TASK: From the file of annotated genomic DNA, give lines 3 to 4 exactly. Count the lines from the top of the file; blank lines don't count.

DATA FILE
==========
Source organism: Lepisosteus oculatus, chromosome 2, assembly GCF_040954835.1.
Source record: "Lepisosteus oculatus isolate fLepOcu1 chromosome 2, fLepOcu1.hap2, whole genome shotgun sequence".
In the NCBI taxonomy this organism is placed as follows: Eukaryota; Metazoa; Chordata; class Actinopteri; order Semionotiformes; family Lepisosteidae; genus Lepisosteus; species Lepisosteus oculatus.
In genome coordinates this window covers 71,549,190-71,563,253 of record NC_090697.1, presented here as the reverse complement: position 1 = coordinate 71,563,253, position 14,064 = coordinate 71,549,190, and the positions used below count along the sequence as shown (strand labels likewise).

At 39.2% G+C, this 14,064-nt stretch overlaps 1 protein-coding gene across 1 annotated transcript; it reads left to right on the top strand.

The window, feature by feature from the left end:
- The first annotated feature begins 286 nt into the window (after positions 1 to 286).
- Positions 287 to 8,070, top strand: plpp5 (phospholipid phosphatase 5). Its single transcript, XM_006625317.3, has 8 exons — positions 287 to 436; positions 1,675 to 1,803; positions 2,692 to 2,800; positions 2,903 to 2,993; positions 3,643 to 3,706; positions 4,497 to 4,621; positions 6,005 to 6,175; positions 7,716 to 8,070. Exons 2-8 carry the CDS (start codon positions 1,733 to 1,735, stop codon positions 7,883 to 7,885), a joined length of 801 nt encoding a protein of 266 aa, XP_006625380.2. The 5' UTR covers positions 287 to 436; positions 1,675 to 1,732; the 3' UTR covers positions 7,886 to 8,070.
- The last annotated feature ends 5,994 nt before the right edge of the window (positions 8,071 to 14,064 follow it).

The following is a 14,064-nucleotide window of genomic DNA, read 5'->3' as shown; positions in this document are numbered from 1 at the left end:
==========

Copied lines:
In the NCBI taxonomy this organism is placed as follows: Eukaryota; Metazoa; Chordata; class Actinopteri; order Semionotiformes; family Lepisosteidae; genus Lepisosteus; species Lepisosteus oculatus.
In genome coordinates this window covers 71,549,190-71,563,253 of record NC_090697.1, presented here as the reverse complement: position 1 = coordinate 71,563,253, position 14,064 = coordinate 71,549,190, and the positions used below count along the sequence as shown (strand labels likewise).